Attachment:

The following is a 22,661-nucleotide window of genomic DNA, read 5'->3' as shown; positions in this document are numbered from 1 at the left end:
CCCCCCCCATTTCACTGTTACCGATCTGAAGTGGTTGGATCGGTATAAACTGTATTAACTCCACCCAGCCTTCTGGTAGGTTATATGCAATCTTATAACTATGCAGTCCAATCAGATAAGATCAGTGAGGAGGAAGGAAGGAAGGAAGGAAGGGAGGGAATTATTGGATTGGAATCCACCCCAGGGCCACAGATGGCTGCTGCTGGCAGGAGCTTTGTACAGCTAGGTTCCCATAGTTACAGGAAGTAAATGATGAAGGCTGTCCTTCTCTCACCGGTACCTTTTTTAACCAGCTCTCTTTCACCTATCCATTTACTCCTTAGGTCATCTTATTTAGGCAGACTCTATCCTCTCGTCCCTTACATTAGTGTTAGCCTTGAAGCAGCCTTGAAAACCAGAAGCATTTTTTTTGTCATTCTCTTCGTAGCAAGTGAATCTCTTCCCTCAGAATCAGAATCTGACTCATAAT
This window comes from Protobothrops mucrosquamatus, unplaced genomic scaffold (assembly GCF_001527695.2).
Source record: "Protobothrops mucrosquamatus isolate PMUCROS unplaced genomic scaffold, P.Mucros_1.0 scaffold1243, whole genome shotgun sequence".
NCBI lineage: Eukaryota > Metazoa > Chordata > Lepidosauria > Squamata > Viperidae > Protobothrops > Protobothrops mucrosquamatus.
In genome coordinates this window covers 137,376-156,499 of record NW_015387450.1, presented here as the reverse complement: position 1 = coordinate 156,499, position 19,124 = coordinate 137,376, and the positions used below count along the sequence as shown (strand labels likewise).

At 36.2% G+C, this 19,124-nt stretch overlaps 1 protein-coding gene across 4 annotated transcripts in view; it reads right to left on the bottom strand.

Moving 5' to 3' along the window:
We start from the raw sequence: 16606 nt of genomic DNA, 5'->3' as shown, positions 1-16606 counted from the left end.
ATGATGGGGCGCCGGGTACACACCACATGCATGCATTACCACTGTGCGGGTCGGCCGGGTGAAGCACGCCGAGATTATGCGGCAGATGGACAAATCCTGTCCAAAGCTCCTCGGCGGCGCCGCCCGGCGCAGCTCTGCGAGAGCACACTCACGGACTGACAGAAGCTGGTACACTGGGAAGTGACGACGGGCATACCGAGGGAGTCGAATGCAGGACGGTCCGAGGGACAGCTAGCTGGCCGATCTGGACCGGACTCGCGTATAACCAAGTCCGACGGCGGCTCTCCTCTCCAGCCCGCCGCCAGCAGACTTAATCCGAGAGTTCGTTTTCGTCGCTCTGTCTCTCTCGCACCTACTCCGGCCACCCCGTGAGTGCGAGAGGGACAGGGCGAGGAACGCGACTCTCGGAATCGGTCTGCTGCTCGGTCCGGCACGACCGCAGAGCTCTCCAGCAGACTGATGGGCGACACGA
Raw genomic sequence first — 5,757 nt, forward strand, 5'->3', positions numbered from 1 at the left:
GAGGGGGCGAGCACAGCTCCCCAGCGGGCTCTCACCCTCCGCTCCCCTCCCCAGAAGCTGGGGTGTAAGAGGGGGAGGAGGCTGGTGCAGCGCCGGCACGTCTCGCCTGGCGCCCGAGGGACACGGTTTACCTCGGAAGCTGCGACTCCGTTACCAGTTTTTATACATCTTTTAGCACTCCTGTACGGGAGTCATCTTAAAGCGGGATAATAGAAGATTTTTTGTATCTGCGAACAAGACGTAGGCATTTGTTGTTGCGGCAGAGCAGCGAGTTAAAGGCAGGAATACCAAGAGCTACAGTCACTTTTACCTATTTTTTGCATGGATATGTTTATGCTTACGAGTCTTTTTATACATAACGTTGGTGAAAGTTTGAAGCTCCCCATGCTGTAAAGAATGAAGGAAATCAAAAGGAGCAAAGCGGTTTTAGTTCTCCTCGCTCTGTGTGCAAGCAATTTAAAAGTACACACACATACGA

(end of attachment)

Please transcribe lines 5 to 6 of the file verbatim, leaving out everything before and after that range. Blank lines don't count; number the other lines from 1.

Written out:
NCBI lineage: Eukaryota > Metazoa > Chordata > Lepidosauria > Squamata > Viperidae > Protobothrops > Protobothrops mucrosquamatus.
In genome coordinates this window covers 137,376-156,499 of record NW_015387450.1, presented here as the reverse complement: position 1 = coordinate 156,499, position 19,124 = coordinate 137,376, and the positions used below count along the sequence as shown (strand labels likewise).